The Rafah Crossing with Egypt remained closed in both directions. However, the Egyptian authorities have announced that the crossing will open between 12 and 14 May in one direction, to allow for the return to Gaza of up to 1,500 Palestinians, who will be quarantined for 21 days. This will be the first opening of the crossing since mid-April, when about 1,600 people returned to Gaza.  In addition, up to 300 Palestinians currently in Jordan are expected to cross via the Allenby Bridge over the next three weeks and return to Gaza through the Erez Crossing. The movement of goods from Israel and Egypt has continued as previously, including the entry of restricted (“dual use”) items via the Israeli-controlled Kerem Shalom Crossing.

Inter-Agency Response Plan – Funding Status

So far, $21.2 million, 50% per cent of the amount requested in the Response Plan has been raised.  Including resources outside the Response Plan, almost $38 million have been mobilized to support COVID-19 related response activities in oPt.

A considerable part of the increase in funding for this week consists in an internal loan of $5 million obtained by WFP. The loan aims at providing the required resources to respond to the food security elements of the COVID-19 Response Plan which have not been funded so far. An additional contribution in support of food security, more than $800.000, was provided by France.

NGOs and INGOs managed to mobilize more than $900.000 to fund the requirements of the response plan.

Canada, ECHO and Ireland have further increased their contributions. The oPt Humanitarian Fund also approved some reprogramming in support of the COVID-19 response.

COVID-19 response funding in the oPt (through and outside the Inter-Agency Response Plan) in US$

Cluster Response Plan Requirements (US$) Through the Response Plan (US$) Percentage of the Plan covered Outside the Response Plan (US$) Total (US$)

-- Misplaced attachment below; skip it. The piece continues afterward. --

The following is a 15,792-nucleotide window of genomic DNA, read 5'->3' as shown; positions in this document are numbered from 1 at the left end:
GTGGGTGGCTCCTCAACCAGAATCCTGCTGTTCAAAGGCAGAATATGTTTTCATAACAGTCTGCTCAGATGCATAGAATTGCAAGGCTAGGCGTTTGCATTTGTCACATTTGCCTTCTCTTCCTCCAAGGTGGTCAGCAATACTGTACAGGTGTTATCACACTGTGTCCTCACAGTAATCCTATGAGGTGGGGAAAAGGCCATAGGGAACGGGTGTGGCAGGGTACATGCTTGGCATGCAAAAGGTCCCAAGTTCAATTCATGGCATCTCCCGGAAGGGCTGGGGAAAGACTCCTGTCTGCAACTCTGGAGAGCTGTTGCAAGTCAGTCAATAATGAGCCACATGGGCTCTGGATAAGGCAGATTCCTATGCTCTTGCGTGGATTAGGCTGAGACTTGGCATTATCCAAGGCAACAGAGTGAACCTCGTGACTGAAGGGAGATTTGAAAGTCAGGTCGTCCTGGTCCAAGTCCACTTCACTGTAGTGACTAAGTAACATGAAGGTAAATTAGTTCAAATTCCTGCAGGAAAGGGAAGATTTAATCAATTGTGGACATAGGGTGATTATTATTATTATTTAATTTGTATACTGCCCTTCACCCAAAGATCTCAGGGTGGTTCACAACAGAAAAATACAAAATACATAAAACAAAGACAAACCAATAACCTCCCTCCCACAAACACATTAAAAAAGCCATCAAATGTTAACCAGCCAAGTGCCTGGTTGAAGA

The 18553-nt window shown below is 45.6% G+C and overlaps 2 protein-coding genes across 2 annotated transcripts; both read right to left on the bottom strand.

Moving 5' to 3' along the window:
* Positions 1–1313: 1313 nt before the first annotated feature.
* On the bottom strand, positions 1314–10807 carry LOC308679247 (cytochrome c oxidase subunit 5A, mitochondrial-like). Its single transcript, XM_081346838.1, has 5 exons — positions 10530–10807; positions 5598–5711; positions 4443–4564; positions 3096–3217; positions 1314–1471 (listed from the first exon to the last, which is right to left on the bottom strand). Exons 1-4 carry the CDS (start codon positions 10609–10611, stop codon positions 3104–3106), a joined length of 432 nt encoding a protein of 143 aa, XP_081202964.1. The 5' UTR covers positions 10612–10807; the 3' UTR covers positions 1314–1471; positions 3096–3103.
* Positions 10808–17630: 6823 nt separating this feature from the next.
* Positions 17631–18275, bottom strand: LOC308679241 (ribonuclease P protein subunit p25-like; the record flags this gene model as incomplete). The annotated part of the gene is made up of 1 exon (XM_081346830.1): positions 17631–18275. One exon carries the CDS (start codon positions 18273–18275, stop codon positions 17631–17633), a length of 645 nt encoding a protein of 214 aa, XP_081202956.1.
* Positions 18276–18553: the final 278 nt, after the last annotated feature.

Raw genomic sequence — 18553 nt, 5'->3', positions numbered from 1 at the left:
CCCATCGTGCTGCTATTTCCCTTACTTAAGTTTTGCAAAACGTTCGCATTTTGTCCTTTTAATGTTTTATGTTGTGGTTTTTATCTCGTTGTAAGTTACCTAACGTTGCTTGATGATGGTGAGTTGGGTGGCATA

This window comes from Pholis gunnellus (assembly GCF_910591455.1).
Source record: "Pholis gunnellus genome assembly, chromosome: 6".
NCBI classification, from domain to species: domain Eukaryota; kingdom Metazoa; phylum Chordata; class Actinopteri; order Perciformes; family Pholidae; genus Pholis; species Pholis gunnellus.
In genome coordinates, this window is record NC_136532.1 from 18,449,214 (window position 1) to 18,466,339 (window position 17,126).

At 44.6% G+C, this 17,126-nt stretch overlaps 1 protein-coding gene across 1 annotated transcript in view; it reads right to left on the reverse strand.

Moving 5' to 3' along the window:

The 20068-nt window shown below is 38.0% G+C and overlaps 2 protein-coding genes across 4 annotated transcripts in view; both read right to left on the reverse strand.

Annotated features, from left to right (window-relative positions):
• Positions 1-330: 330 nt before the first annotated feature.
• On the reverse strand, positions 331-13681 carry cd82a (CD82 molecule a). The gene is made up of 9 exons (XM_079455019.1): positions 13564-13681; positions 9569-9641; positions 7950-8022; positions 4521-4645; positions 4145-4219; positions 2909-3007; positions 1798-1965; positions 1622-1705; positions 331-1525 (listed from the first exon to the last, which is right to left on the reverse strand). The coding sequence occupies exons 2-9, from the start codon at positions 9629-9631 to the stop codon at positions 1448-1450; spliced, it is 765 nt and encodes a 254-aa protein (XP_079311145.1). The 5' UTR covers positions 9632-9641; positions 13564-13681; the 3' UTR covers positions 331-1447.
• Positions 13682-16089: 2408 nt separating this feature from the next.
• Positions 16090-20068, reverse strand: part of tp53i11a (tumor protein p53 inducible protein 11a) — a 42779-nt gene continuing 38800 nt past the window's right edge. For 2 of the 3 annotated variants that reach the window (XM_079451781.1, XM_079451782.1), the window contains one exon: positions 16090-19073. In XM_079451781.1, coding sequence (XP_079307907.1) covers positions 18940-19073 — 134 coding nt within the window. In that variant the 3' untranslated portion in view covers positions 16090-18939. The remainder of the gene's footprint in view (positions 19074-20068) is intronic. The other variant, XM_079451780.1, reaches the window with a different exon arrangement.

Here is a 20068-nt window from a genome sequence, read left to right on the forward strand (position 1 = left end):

Education  1,203,000 806,000 67% 1,765,000 2,571,000
Food Security 11,781,726  6,414,328 54% 1,721,500 8,135,828
Health 19,106,615  9,491,500  50%  9,563,147  19,054,647 
Protection  951,000  373,000 39%   373,000
Shelter & NFI  3,342,551  1,250,000 37%  2,698,500  3,948,500
WASH  6,055,240  2,833,579 47% 999,020 3,832,599
Total 42,440,132 21,168,965 50% 16,747,167 37,916,132

Total funding for COVID-19 response by donors

Donor Through the Response Plan Outside the Response Plan Total in US$
AECID 37,655   37,655
Austria    229,564  229,564* 
Canada 1,772,000 106,050 1,878,050
CERF 300,000   300,000
DFID 1,120,000   1,120,000
ECHO 1,638,760 6,305,000* 7,943,760
Education Cannot Wait 555,000 1,550,000 2,105,000
France 827,815   827,815
Ireland (Irish Aid) 235,200   235,200
Islamic Relief Worldwide 91,400   91,400
Italian Agency for Development Cooperation [AICS] 150,340 10,970 161,310
Italy (IADC)   35,000 35,000
Kuwait  747,500  8,252,500 9,000,000
NCA HQ, DCA  71,035   71,035
Norway 70,000 91,083 161,083
Nous Cims 54,310   54,310
OPT Humanitarian Fund 6,604,758   6,604,758
Oxfam 60,000   60,000 
PHG   7,000 7,000
Private Sector Fundraising 386,786   386,786
Qatar Red Crescent   10,000 10,000
Secours Islamique France 79,407   79,407
Start Network / Start Fund - COVID-19 100,000   100,000
Sweden (SIDA) 500,000   500,000
UNESCO    150,000  150,000
UNICEF 627,000   627,000
WFP (HQ loan) 5,000,000   5,000,000
WHO 140,000   140,000
Grand Total 21,168,965  16,747,167  37,916,132

* Attribution to the Inter-Agency COVID-19 Response Plane under verification.

Coordination

The Inter-Agency COVID-19 Task Force led by the Humanitarian/Resident Coordinator (HC/RC), as well as the Inter-Cluster Coordination Group (ICCG), continue meeting on a regular basis to follow up on the implementation of the Inter-Agency Response Plan. The HC/RC also informs the Palestinian authorities about the essential movements required by humanitarian and development staff during this period of enhanced movement restrictions, while following the already adopted Standard Operation Procedures. Where necessary, coordination with the Israeli authorities is also conducted to ensure the safe movement of staff. 

As part of the Risk Communication and Community Engagement (RCCE) plan, nearly 40 partners are distributing communications materials aimed at ensuring that the public has access to a broad range of information on how to prevent the spread of COVID-19.  WHO is also releasing guidance to civil and religious authorities, regarding traditional religious practices observed during Ramadan, in light of the current pandemic. 

UNICEF is also taking the lead in coordinating and centralizing the procurement of medical supplies and equipment.  Additionally, the World Food Programme (WFP) has set up a logistics working group to support humanitarian partners in providing key supply chains, reducing duplication and increasing cost efficiency. Logistics services will be provided by air and sea, through Ben-Gurion Airport and Ashdod Port.

Developments, concerns and funding status by cluster

Health

US$ 19,106,615 US$ 9,492,052 50% US$ 9,563,147 US$ 19,054,647